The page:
Registered with the Registrar of Newspapers for India under R.N.I 53640/91

Vol. XXVI No. 20, February 1-15, 2017


Protests over Protests

The Man from Madras Musings missed it all, just as he did the floods of 2015. Well not entirely. He was in our Madras that is Chennai during the peaceful and dignified part of the Jallikattu protests but was away when the peaceful sit in became a fairly chaotic break out. He will thus have a couple of chapters less when he pens his book titled The Various Challenges, that Chennai Faced in 2015/16, but he cannot help it. Talking about book titles, MMM hears that these days you can convert the most banal of books into a bestseller if you include a numeral in the title and, so, he perhaps ought to title his as The Five Challenges of Chen-nai. Three are the floods, the cyclone and the protests. The other two MMM leaves it to you, dear reader (as Charlotte Bronte would have said), to identify.

MMM understands that the city ran riot for the best of a day and that temper ran high. He was, as he said, not around and returned only at the tail end, when the all clear had been more or less blown. But he did get to experience the ripple effects of the trouble even in the not-so-distant place that he had gone to.
It all started at the airport where MMM was, all ready to get back to his beloved Chen-nai. The first sounds he heard on entering the place was a man loudly thundering on his phone that he did not care that Chennai was burning or whatever it was, but he wanted his sales targets to be achieved. The other end was obviously not interested so much in the sales target as it was in getting back home and, so, must have said something fairly truculent for this immediately heated up the man on the phone at MMM’s end. His voice rose several decibels and he said that with Chennai always facing some issue of this kind – floods, cyclones, state funerals, strikes, protests – how could any sane person do business in the city. He then looked at MMM for sympathy, of which he got none. Nobody messes around with Madras when MMM is around.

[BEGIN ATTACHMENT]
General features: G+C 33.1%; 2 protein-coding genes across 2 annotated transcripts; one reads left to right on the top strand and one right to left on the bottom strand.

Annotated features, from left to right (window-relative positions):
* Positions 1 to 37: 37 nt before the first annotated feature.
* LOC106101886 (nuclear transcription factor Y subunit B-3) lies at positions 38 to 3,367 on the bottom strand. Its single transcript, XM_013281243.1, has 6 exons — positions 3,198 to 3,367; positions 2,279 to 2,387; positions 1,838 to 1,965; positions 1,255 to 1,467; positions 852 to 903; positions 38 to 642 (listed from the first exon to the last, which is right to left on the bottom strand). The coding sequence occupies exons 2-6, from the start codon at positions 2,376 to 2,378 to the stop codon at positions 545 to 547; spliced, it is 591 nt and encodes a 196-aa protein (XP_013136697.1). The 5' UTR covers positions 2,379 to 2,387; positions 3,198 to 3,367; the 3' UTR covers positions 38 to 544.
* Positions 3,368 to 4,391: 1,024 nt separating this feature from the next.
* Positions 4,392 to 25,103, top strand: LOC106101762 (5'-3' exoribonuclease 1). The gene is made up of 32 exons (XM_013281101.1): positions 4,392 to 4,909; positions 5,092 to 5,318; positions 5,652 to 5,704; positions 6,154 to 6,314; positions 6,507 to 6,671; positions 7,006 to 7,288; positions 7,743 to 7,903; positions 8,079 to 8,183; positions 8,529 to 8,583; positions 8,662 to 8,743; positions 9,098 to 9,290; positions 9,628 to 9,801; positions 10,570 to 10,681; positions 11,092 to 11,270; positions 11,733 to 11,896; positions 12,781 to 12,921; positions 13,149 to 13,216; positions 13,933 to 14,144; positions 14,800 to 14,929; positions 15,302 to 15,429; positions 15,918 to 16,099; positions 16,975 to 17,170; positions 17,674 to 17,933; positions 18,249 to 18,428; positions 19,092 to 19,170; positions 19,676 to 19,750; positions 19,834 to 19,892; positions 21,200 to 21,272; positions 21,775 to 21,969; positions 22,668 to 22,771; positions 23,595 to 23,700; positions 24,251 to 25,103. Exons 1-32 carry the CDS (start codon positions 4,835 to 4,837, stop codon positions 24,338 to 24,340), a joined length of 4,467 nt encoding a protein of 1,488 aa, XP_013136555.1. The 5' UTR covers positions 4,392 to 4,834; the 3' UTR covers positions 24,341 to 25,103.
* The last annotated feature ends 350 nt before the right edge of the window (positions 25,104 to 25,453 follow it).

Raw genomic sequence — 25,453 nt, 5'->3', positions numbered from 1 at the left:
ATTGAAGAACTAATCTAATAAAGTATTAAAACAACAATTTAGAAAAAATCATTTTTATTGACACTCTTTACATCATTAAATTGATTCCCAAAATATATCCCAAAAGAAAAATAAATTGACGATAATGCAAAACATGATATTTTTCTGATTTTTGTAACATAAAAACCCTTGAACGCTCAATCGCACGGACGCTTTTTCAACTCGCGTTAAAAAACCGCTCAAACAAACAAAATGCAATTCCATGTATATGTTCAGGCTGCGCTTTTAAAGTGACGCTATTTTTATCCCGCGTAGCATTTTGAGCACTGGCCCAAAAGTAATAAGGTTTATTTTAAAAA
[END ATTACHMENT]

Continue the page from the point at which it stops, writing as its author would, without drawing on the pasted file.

Arriving in Chennai (sorry, Chief, MMM meant Madras), MMM was hovering around the baggage carousel (and let him tell you that you need to hover for long in Madras to get any of your baggage), when he heard an obviously-from-the-north lady cursing our city and saying that ‘olways some probelem in this Medrose.’ MMM could have challenged that, for he too had resided up North and could count among his memories several violent clashes that disrupted life no end whilst he lived there. But he chose to keep quiet.

Emerging eventually with his baggage and scanning the horizon anxiously for his car, rather in the manner of Maria-na of the Moated Grange, MMM heard plenty more curses about our city. But what tickled him most was a man who obviously tired of waiting for his car, took offence at everyone else whose conveyance had made it to the airport. He muttered imprecations under his breath and, finally, unable to handle his frustration any longer, dialled his driver and asked him as to why he was so slow when everyone else had managed to break through the protestors and the barricades!

All said and done, our city has had a bad press in the past many months and it needs a quick clean up act, rather in the manner of the Marina from which MMM understands, -several thousand tonnes of -garbage was removed post the protests.